We are not criminals, but we are criminalized.


Some of us, owing to racial or gender discrimination are more criminalized and feel the worst effects of prohibition.


We have so much potential, but because the substances we use are prohibited by law, our potential is never seen.


This is why we need to expand access to heroin and opioid assisted treatment.


I took my life experience as a person who uses drugs, and used it to inform my educational and career goals.


I took an experience, when a friend told me that I could go to prison for calling 911 at the scene of an overdose and turned it into a research question.


From that research question I wrote a thesis.


Because of that thesis I received a Master’s Degree.


I use this to illustrate a point to everyone here


The thing that you’re most ashamed of,


That you’re made to feel that you can’t talk about in public,


That we are all too commonly discriminated for,


Is the same thing that can get you a Master’s degree,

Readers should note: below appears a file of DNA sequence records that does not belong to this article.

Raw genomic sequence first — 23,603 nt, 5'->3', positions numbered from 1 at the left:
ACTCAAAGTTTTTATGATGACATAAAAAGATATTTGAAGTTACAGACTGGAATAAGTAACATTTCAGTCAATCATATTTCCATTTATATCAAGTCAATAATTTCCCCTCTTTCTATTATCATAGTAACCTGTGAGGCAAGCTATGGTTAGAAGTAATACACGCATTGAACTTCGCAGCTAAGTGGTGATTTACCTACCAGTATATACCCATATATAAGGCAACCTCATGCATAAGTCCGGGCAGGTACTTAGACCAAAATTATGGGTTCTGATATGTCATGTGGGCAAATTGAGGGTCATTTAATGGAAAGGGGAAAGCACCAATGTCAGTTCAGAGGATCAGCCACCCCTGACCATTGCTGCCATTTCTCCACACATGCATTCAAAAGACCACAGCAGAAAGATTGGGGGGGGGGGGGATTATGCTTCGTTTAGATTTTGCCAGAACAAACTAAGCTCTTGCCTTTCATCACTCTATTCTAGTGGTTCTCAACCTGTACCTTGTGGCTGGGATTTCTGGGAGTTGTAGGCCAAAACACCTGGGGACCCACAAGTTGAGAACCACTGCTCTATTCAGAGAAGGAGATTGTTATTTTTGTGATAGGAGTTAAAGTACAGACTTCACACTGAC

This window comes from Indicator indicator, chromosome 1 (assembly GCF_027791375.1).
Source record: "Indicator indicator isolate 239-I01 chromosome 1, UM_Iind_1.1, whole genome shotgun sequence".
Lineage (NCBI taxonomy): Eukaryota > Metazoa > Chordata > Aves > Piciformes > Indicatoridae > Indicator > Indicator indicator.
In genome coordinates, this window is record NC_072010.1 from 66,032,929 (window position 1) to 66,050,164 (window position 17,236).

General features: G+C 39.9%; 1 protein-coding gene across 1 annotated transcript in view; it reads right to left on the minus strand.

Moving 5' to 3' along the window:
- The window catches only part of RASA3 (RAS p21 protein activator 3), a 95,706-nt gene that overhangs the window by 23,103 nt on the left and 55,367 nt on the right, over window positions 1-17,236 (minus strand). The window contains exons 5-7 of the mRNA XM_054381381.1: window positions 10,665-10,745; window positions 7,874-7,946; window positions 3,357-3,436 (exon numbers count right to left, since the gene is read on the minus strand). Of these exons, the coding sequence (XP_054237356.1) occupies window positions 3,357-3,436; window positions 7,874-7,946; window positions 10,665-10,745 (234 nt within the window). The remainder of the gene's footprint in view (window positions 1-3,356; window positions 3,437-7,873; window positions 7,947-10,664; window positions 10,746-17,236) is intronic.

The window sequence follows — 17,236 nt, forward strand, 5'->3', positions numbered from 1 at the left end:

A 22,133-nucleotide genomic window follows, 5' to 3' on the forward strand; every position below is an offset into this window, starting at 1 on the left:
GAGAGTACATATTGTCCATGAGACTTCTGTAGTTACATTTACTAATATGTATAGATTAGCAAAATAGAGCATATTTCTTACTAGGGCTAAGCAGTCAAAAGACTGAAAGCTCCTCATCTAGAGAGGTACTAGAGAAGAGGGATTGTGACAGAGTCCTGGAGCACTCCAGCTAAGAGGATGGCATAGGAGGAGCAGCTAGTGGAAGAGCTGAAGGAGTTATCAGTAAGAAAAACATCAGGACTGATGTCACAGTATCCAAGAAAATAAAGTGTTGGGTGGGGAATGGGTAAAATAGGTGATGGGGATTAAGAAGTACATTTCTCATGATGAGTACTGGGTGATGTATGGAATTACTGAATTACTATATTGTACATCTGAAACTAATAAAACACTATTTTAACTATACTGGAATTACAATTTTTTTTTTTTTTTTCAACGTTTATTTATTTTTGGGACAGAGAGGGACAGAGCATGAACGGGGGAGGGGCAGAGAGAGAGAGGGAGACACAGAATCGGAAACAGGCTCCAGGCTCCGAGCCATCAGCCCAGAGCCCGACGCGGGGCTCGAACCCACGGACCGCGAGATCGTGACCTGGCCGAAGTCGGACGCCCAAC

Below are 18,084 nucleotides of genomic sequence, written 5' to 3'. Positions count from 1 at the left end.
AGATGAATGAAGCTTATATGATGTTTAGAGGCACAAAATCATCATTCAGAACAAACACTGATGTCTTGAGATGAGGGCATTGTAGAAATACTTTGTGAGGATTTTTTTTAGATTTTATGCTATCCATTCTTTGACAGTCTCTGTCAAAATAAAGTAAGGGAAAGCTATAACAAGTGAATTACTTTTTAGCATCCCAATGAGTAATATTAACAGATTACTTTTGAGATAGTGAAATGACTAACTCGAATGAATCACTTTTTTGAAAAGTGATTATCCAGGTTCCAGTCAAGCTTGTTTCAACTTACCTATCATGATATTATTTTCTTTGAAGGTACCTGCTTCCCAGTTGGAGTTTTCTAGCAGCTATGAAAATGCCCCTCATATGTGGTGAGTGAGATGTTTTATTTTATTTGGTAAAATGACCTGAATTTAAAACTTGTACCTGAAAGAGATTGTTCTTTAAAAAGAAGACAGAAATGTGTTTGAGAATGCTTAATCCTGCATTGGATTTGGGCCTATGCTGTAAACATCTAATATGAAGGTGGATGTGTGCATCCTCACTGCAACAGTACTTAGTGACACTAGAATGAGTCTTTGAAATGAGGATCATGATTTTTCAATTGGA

It’s the same thing that can save lives, improve the public health of your country and prevent overdose deaths.


In British Columbia, someone dies of opioid overdose every 12 hours, and here in Ontario it happens every 14 hours.


Each death is needless.


An expected 800 people will die in British Columbia this year, and a comparable number in Ontario.


Across the entire world not a single person has died inside a supervised injection facility.


But Federal legislation requires 27 different pieces of paper to open a supervised injection site.


There is no other public health intervention that requires this level of scrutiny to provide healthcare to a marginalized group.


Bill C-2 reinforces the notion that we are unable to make decisions for ourselves, and it means an entire community makes decisions on our behalf.


Decisions that our lives will NOT wait for.


We call on our Federal government to repeal Bill C-2, expand access to heroin-assisted treatment, allocate Federal funding to help our drug user organizations grow, and show you the great potential that we are so capable of.